Identification, Images, & Information
For Insects, Spiders & Their Kin
For the United States & Canada
Clickable Guide
Moths Butterflies Flies Caterpillars Flies Dragonflies Flies Mantids Cockroaches Bees and Wasps Walkingsticks Earwigs Ants Termites Hoppers and Kin Hoppers and Kin Beetles True Bugs Fleas Grasshoppers and Kin Ticks Spiders Scorpions Centipedes Millipedes

Calendar
Upcoming Events

Photos of insects and people from the 2022 BugGuide gathering in New Mexico, July 20-24

National Moth Week was July 23-31, 2022! See moth submissions.

Photos of insects and people from the Spring 2021 gathering in Louisiana, April 28-May 2

Photos of insects and people from the 2019 gathering in Louisiana, July 25-27

Photos of insects and people from the 2018 gathering in Virginia, July 27-29

Photos of insects and people from the 2015 gathering in Wisconsin, July 10-12


Previous events


TaxonomyBrowse
Info
ImagesLinksBooksData

Species Amara aenea - Common Sun Beetle

Carabidae - Genus Amara? - Amara aenea Common sun beetle - Amara aenea Amara? - Amara aenea Bronze Ground Beetle - Amara aenea Ground beetle - Amara aenea  Beetle - Amara aenea Common Sun Beetle - Amara aenea - female dark bronze lawn beetle - Amara aenea - male
Classification
Kingdom Animalia (Animals)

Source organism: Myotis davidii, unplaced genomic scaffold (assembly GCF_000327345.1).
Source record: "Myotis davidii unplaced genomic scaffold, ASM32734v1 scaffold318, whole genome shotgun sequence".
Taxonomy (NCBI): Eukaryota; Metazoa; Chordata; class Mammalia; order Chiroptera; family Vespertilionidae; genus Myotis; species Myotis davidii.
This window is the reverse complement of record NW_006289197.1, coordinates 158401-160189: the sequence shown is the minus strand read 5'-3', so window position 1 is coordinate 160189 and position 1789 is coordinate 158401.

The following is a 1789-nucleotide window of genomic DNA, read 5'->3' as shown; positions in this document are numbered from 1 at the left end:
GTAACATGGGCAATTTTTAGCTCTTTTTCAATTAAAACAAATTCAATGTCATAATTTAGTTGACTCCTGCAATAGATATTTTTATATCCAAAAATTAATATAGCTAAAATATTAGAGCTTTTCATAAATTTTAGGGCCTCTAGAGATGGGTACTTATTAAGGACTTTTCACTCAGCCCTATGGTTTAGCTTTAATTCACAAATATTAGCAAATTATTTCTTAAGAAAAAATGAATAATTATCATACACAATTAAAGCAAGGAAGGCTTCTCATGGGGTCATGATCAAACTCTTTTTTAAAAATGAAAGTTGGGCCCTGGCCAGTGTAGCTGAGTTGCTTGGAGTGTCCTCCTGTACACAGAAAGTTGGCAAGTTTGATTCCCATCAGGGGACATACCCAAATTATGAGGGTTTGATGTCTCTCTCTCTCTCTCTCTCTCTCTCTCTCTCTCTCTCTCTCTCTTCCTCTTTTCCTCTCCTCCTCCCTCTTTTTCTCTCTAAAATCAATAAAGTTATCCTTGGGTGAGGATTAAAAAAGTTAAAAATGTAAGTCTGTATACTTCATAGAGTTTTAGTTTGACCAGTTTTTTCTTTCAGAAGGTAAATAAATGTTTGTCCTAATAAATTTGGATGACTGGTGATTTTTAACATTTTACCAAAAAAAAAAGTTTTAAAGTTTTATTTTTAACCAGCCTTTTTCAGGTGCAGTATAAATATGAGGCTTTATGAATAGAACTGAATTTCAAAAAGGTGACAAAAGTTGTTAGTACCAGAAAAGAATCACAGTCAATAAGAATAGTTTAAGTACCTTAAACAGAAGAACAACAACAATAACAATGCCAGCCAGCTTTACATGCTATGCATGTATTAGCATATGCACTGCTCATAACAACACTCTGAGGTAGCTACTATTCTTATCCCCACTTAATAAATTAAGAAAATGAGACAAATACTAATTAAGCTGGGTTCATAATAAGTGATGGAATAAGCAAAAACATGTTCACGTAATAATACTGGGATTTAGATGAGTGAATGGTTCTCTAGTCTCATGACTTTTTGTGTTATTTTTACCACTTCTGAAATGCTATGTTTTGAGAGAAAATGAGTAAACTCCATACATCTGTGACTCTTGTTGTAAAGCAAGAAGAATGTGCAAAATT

Phylum Arthropoda (Arthropods)
Subphylum Hexapoda (Hexapods)
Class Insecta (Insects)
Order Coleoptera (Beetles)
Suborder Adephaga (Ground and Water Beetles)
Family Carabidae (Ground Beetles)
Subfamily Harpalinae
Supertribe Pterostichitae
Tribe Zabrini (Seed-Eating Ground Beetles)
Genus Amara (Seed-Eating Ground Beetles)
No Taxon (subgenus Amara)
Species aenea (Common Sun Beetle)
Explanation of Names
Amara aenea (DeGeer 1774)
Size
6.2-8.8 mm(1)
Identification
Common and widespread across North America. The most likely species of Amara to be seen running in the open during sunny days, hence the nickname "Common Sun Beetle". Recognizable by its general habitus; metallic (coppery) dorsum; flattish eyes; pronotum with anterior angles strongly projected forward, mediobasal fovea sharp, laterobasal fovea weak or absent; first three antennomeres pale; femur dark and tibia light.
Range
native to n. Eurasia, adventive in NA and now widespread both in the east (NF-MB south to n.FL-n.LA-ne.OK) and in the west (so.BC-CA to se.AB-CO-n.AZ)(2)
Habitat
fields, orchards, roadsides, sand pits, usually on dry sandy soils; occasionally on plants(1)
Season
spring breeder(1)
Remarks
earliest record in our area: before 1828; first inventoried specimens: NY 1904 in the east, CA 1941 in the west(2)